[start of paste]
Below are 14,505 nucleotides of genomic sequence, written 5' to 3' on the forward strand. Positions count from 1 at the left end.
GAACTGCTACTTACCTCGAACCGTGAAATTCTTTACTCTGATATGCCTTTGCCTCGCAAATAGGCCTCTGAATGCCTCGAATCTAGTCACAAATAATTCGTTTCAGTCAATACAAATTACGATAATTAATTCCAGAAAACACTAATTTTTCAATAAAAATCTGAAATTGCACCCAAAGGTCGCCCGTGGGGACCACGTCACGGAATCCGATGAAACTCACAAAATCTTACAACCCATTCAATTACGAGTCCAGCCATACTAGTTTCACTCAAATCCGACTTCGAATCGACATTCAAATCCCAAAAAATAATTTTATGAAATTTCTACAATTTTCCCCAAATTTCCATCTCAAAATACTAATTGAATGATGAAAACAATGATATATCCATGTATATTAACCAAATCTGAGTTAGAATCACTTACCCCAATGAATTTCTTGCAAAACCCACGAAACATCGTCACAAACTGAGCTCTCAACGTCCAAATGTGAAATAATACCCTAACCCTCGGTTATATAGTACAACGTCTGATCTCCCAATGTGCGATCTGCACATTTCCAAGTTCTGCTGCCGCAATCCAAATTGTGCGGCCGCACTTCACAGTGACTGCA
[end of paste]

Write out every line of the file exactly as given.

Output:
Below are 14,505 nucleotides of genomic sequence, written 5' to 3' on the forward strand. Positions count from 1 at the left end.
GAACTGCTACTTACCTCGAACCGTGAAATTCTTTACTCTGATATGCCTTTGCCTCGCAAATAGGCCTCTGAATGCCTCGAATCTAGTCACAAATAATTCGTTTCAGTCAATACAAATTACGATAATTAATTCCAGAAAACACTAATTTTTCAATAAAAATCTGAAATTGCACCCAAAGGTCGCCCGTGGGGACCACGTCACGGAATCCGATGAAACTCACAAAATCTTACAACCCATTCAATTACGAGTCCAGCCATACTAGTTTCACTCAAATCCGACTTCGAATCGACATTCAAATCCCAAAAAATAATTTTATGAAATTTCTACAATTTTCCCCAAATTTCCATCTCAAAATACTAATTGAATGATGAAAACAATGATATATCCATGTATATTAACCAAATCTGAGTTAGAATCACTTACCCCAATGAATTTCTTGCAAAACCCACGAAACATCGTCACAAACTGAGCTCTCAACGTCCAAATGTGAAATAATACCCTAACCCTCGGTTATATAGTACAACGTCTGATCTCCCAATGTGCGATCTGCACATTTCCAAGTTCTGCTGCCGCAATCCAAATTGTGCGGCCGCACTTCACAGTGACTGCA